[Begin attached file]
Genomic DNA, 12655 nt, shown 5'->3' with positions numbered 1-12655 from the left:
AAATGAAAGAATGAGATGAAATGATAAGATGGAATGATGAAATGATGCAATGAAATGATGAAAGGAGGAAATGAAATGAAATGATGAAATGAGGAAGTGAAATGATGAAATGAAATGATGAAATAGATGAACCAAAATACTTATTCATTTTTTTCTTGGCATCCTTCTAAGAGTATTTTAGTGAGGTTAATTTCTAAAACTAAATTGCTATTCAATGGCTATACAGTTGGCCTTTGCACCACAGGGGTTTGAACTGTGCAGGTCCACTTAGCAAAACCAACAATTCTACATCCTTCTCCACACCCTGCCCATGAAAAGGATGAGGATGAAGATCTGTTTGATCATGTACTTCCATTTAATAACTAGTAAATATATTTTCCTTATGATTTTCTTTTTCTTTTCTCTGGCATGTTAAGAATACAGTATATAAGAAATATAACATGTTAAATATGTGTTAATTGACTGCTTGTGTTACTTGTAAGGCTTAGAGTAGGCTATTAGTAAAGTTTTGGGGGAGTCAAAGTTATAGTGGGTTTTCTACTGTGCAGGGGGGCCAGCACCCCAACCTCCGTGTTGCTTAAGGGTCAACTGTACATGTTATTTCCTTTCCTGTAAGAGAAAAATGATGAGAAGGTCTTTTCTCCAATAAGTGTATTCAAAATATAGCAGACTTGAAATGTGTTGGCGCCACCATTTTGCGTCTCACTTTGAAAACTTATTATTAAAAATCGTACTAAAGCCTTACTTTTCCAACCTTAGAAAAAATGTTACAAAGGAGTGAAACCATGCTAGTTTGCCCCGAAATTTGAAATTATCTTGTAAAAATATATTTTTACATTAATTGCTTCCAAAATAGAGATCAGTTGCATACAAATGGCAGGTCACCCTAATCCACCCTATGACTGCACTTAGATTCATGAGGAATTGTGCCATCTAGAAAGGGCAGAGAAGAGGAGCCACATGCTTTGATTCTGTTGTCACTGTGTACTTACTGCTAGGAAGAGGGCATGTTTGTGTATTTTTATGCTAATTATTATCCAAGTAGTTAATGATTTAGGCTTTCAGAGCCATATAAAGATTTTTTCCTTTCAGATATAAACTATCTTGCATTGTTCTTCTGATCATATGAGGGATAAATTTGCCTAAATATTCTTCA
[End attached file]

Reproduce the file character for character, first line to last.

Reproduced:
Genomic DNA, 12655 nt, shown 5'->3' with positions numbered 1-12655 from the left:
AAATGAAAGAATGAGATGAAATGATAAGATGGAATGATGAAATGATGCAATGAAATGATGAAAGGAGGAAATGAAATGAAATGATGAAATGAGGAAGTGAAATGATGAAATGAAATGATGAAATAGATGAACCAAAATACTTATTCATTTTTTTCTTGGCATCCTTCTAAGAGTATTTTAGTGAGGTTAATTTCTAAAACTAAATTGCTATTCAATGGCTATACAGTTGGCCTTTGCACCACAGGGGTTTGAACTGTGCAGGTCCACTTAGCAAAACCAACAATTCTACATCCTTCTCCACACCCTGCCCATGAAAAGGATGAGGATGAAGATCTGTTTGATCATGTACTTCCATTTAATAACTAGTAAATATATTTTCCTTATGATTTTCTTTTTCTTTTCTCTGGCATGTTAAGAATACAGTATATAAGAAATATAACATGTTAAATATGTGTTAATTGACTGCTTGTGTTACTTGTAAGGCTTAGAGTAGGCTATTAGTAAAGTTTTGGGGGAGTCAAAGTTATAGTGGGTTTTCTACTGTGCAGGGGGGCCAGCACCCCAACCTCCGTGTTGCTTAAGGGTCAACTGTACATGTTATTTCCTTTCCTGTAAGAGAAAAATGATGAGAAGGTCTTTTCTCCAATAAGTGTATTCAAAATATAGCAGACTTGAAATGTGTTGGCGCCACCATTTTGCGTCTCACTTTGAAAACTTATTATTAAAAATCGTACTAAAGCCTTACTTTTCCAACCTTAGAAAAAATGTTACAAAGGAGTGAAACCATGCTAGTTTGCCCCGAAATTTGAAATTATCTTGTAAAAATATATTTTTACATTAATTGCTTCCAAAATAGAGATCAGTTGCATACAAATGGCAGGTCACCCTAATCCACCCTATGACTGCACTTAGATTCATGAGGAATTGTGCCATCTAGAAAGGGCAGAGAAGAGGAGCCACATGCTTTGATTCTGTTGTCACTGTGTACTTACTGCTAGGAAGAGGGCATGTTTGTGTATTTTTATGCTAATTATTATCCAAGTAGTTAATGATTTAGGCTTTCAGAGCCATATAAAGATTTTTTCCTTTCAGATATAAACTATCTTGCATTGTTCTTCTGATCATATGAGGGATAAATTTGCCTAAATATTCTTCA